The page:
Racist 'KKK' Photo Emerges of Virginia's Democrat Governor
Calls for resignation of Democratic Gov. Ralph Northam from both sides
During the same week that Virginia's Democrat Governor caused outrage by suggesting that mothers should be able to choose to kill their newborn baby, a racist photo of Gov. Ralph Northam has emerged that features "blackface" and KKK outfits.
Following calls from both Democrats and Republicans, Northam is refusing to resign, despite admitting that he was one of two men who posed for a medical school yearbook photo, one wearing blackface and another in a KKK robe and hood.
Northam confirmed he was in the photo during an apology on Friday, saying that he had appeared in the photo in the 1984 yearbook from Eastern Virginia Medical School, but vowed to finish serving his full term in office.
He didn't specify which of the two men in the photo was him but apologized for appearing in a "racist and offensive" costume.
Northam graduated from the medical school in Norfolk, Virginia in 1984 and went on to work as a pediatric neurologist before entering politics.
The revelation of the shocking image comes days after Northam sparked national fury among conservatives with comments that seemed to support post-birth abortions.
According to the Daily Mail, the photo appears on a page labeled "Ralph Shearer Northam" alongside other pictures of Northam, including a headshot, a photo of him kneeling in a cowboy hat, and another of him sitting next to a Corvette.
The photo in question depicts two men.
One is wearing back coloring on his hands and face, along with plaid pants and a bowtie, a white Panama hat, and sunglasses.
The other individual is wearing a makeshift white hood and robe in the style of the Ku Klux Klan.
Both men are holding beers.
Under the photo, the text states that Northam's alma mater is the Virginia Military Institute and that his interest is pediatrics.
His quote is given as: "There are more old drunks than old doctors in this world so I think I'll have another beer."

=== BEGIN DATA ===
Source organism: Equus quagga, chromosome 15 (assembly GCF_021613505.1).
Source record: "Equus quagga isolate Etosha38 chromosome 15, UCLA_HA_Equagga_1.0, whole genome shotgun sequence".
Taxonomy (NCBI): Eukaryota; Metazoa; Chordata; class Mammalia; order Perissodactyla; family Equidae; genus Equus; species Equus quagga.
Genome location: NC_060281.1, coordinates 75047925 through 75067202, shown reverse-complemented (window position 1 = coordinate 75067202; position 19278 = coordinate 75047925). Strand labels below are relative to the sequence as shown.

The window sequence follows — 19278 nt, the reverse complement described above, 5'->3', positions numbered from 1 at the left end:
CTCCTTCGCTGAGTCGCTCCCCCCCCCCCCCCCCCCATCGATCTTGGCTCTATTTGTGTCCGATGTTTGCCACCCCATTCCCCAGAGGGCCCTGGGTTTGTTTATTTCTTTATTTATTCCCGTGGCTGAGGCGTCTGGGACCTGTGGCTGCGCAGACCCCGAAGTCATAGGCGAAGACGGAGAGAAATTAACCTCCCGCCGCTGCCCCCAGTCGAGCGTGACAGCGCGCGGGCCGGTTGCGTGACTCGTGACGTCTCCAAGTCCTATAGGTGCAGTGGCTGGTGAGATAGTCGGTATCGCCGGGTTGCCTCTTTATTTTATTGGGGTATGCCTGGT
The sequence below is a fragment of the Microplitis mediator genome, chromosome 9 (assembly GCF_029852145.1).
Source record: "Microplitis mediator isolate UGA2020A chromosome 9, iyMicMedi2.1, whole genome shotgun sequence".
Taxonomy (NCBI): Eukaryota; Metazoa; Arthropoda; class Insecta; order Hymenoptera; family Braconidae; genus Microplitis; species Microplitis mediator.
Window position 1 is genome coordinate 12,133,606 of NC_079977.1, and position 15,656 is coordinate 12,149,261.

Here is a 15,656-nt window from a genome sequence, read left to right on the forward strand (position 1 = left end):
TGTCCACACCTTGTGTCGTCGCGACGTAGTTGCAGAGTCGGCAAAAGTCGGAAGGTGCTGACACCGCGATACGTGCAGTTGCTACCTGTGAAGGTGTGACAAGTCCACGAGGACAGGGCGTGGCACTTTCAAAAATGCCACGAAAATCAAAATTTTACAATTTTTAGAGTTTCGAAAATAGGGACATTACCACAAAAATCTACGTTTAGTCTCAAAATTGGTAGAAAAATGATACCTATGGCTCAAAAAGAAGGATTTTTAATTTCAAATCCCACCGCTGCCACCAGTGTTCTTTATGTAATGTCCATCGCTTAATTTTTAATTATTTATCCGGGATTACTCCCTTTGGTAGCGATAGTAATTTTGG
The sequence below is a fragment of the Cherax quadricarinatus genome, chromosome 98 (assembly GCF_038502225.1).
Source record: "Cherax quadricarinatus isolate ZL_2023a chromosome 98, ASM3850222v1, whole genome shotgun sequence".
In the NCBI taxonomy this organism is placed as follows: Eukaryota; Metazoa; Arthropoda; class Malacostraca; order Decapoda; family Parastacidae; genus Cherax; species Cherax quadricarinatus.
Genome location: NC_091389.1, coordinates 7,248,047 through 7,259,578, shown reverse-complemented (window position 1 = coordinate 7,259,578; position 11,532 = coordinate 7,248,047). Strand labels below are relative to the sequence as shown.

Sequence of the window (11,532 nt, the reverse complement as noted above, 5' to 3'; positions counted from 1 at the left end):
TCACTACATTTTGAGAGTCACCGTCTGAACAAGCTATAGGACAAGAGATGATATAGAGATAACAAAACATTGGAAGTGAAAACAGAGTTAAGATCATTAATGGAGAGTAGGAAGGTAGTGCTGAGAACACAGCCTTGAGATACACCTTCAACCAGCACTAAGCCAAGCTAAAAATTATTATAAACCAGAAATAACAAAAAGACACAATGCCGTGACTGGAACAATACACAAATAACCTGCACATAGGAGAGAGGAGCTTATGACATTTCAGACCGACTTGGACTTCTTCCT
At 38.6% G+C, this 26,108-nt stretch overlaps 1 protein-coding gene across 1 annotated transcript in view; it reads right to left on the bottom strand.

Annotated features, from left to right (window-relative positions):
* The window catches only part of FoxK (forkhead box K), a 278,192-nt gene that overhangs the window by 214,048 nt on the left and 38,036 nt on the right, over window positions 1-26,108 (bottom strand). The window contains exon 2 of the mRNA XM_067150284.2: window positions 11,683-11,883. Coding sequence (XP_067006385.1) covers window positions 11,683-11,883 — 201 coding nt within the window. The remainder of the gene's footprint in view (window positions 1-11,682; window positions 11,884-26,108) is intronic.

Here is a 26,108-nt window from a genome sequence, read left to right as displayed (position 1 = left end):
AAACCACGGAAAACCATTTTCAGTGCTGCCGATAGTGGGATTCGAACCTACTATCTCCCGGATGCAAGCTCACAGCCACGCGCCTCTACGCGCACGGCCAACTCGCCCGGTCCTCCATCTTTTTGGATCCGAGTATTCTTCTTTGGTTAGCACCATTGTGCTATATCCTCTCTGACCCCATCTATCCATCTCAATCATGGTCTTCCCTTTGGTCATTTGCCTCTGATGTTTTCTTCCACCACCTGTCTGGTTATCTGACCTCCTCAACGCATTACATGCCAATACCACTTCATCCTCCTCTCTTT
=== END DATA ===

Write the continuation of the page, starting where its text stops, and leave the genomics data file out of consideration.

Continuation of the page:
The photo was first circulated on Friday afternoon by the conservative news site Big League Politics, which viewed it in the school's library.
Other outlets were able to independently view and confirm the photo.
In another startling revelation, another photo emerged on Friday showing Northam in his 1981 undergraduate yearbook at the Virginia Military Institute.
The entry lists one of Northam's nicknames as "Coonman."
The nickname seemingly refers to the racial epithet, but its meaning is unclear.
My fellow Virginians, earlier today I released a statement apologizing for behavior in my past that falls far short of the standard you set for me when you elected me to be your governor. I believe you deserve to hear directly from me. pic.twitter.com/1rSw1oxfrX— Ralph Northam (@GovernorVA) February 2, 2019
The photos were revealed after Northam, who took office last year, made national headlines earlier in the week with remarks supporting late-term abortion up until labor.
Northam made the shocking abortion remarks in an interview with WTOP-FM on Wednesday, as he attempted to explain a Democrat delegate's earlier remarks supporting a bill relaxing restrictions on late-term abortions.
The governor described a hypothetical situation where a severely deformed newborn infant could be left to die.
He said that if a woman were to desire an abortion as she's going into labor, the baby would be delivered and then 'resuscitated if that's what the mother and the family desired, and then a discussion would ensue' between doctors and the mother.